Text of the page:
No One Cares What You Have to Say About Yourself: Why Marketing Plans Need Customer Advocacy More Than Ever
Have your marketing results been a little lackluster lately? Are your carefully scripted product videos or clever infographics being met with a collective yawn? There’s a reason for those shrinking response rates, but you may not like it. Allow me to be blunt: No one cares what you have to say about yourself.
Across all our studies of what B2B buyers prefer and trust as they go through the buyer’s journey, the clear favorites are content and interactions that give insight into other customers’ experiences and help a buyer know what it will be like after they buy. Sales teams know this, too: They’ll be the first to say customer story-based content or events – or references – are the most helpful at all stages of selling.
Don’t believe me? Here are some facts from SiriusDecisions’ primary research on C-level B2B buyers:
- 89 percent of CXOs say their perception of a vendor’s brand “moderately to significantly” influences their short-list creation.
- 75 percent of a CXO’s research is done via personal interactions and viral communication networks.
- 80 percent of a CXO’s final decision is based on his or her own or others’ experience with your company.
Now take a look at your Web site, your content and all the other ways you’re communicating with prospects and customers. How much of it is you talking about you? I’m willing to bet this describes most of the information produced by B2B marketing organizations, and shame on us. There is a better way – through aligned customer advocacy and engagement support.
Let’s start with some vocabulary. Here are SiriusDecisions’ definitions of some key elements of a customer-centric strategy:
- Customer experience. The perception of value that a customer has from direct experiences with your brand, including the buyer’s journey and the post-sale customer lifecycle.
- Customer advocacy. The combination of activities that help customers share their experiences with your brand (formally and informally). Tactics include case studies, references, videos, social media, community (online and offline), events, user groups, analyst relations, investor relations, media/PR support and more.
- Customer advocate. A customer who is willing to speak on your behalf, inside or outside his or her own company, and via formal, informal and/or anonymous channels.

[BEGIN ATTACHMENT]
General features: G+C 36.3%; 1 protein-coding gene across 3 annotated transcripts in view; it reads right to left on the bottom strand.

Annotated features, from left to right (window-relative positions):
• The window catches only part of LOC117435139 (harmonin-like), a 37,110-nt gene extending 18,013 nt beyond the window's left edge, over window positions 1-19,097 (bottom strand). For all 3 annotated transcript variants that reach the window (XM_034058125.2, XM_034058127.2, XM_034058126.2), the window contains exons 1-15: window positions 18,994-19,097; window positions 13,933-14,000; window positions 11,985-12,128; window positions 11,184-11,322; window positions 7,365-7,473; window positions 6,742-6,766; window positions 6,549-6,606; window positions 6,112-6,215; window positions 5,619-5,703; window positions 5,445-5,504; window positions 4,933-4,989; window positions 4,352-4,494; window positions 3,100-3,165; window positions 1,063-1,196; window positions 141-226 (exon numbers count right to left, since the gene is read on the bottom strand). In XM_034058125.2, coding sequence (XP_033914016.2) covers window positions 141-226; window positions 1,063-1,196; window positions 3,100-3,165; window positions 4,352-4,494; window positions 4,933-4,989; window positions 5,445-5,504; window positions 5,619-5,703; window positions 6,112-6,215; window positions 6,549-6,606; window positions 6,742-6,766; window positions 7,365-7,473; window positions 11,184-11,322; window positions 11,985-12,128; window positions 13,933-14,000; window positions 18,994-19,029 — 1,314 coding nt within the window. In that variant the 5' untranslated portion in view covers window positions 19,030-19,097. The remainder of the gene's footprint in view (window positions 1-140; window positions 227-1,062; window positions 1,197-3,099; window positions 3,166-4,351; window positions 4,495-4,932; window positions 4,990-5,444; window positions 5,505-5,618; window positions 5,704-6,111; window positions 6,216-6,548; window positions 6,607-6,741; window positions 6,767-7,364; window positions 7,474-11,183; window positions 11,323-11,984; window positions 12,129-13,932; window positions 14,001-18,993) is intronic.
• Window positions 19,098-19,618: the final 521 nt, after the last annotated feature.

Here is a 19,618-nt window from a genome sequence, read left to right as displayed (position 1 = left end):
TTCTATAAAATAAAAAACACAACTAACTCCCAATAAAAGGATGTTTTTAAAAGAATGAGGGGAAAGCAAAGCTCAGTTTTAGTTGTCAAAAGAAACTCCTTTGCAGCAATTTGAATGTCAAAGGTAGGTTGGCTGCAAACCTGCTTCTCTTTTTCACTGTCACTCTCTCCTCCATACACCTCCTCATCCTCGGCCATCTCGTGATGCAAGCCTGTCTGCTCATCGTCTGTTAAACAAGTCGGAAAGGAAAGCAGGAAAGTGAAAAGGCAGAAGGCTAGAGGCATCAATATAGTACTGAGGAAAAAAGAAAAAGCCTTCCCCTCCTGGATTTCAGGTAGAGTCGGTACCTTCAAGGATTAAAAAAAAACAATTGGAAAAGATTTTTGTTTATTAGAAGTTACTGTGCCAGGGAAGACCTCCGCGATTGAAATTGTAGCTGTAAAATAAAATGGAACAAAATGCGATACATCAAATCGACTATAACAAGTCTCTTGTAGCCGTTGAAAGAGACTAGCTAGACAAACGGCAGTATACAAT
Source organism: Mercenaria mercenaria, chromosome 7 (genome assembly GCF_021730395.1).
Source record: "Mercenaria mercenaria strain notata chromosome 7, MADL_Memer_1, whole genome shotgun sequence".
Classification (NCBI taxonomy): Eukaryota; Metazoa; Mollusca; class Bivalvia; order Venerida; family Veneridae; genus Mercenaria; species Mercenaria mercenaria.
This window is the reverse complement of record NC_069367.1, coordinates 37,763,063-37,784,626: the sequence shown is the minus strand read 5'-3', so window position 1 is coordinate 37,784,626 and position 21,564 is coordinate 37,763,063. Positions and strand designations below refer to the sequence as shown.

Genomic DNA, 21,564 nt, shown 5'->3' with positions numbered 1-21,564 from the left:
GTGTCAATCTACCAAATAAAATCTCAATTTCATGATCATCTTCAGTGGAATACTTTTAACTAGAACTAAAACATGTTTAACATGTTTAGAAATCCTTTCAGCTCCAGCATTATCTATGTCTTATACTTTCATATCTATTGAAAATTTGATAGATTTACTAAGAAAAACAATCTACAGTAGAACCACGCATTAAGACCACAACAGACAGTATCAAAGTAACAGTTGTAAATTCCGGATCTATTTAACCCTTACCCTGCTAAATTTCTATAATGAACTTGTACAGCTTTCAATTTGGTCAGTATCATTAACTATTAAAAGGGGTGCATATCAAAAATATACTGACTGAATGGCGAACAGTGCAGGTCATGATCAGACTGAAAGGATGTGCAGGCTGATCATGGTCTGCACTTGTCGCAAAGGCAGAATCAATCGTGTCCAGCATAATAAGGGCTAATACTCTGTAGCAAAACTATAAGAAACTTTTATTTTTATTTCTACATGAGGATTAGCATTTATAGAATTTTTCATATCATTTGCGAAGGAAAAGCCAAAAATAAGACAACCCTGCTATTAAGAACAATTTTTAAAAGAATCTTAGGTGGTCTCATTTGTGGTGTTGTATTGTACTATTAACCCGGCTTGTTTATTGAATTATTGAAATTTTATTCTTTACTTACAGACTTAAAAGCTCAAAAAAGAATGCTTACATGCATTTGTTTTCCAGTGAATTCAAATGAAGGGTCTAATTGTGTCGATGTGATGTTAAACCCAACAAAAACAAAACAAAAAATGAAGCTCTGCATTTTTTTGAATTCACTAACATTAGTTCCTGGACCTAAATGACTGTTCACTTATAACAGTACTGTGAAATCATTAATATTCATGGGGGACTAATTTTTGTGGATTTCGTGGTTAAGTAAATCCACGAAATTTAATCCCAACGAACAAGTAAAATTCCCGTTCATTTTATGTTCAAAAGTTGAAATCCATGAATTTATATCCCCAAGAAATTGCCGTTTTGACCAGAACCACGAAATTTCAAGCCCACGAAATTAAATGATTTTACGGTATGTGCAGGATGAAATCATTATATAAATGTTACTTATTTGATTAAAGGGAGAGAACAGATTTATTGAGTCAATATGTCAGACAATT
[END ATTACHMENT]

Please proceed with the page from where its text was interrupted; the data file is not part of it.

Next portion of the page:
- Customer reference. A customer who is willing to speak directly with a prospective buyer to support a specific sales cycle.
- Customer engagement. The positive, non-selling interactions and content that support customers’ ability to adopt and get value from what they buy during all stages of the post-sale customer lifecycle. This includes – but is not limited to – advocacy activities.
Appropriate focus on each of these areas is essential to creating a better marketing plan, but they must all be properly integrated into that plan. Right now in many B2B companies, customer advocacy and engagement support areas are siloed, reactive and under-resourced, despite clear evidence showing how critical they are to the buyer’s journey and post-sale customer engagement. Being poorly aligned and under-resourced inhibits the customer advocacy/engagement function’s ability to realize its full potential to support better business outcomes. In other words, you’re missing out on a sure thing.
What can be done to bring appropriate focus to customer advocacy and engagement? The first is awareness: Throughout the planning process, ask “Can advocacy help here?” When evaluating a content need or event schedule, consider whether it can be told from the customer’s point of view or based on customer evidence. Add the words “from the customer’s point of view” to everything you look to create and see what impact that shift has on the integration of advocacy into marketing planning. Marketing leaders need to make sure representatives from advocacy and customer marketing are part of the planning process, not just seen as tactical support after assets are built.
Greater focus on advocacy will, for most marketing leaders, highlight a gap in the resources (both people and program) supporting the required output. Planning time is ideal to look for where additional funds or personnel are needed. If new funds are not an option, look to reallocate existing funds that are currently spent on content and activities that don’t yield great results. Stop creating content that doesn’t get used (and our data shows this applies to up to 70 percent of content) and look to resource the sure thing instead: advocacy.
Finally, you can help us with a study of how B2B companies are looking at customer advocacy and engagement and how it’s defined, aligned and resourced today. This survey will take just 10 minutes, and as our thanks, we’ll share results that you can use to make a case for additional investment in company advocacy by your company. Investment in customer advocacy and engagement is sure to be one of the smartest moves you’ll make in 2015.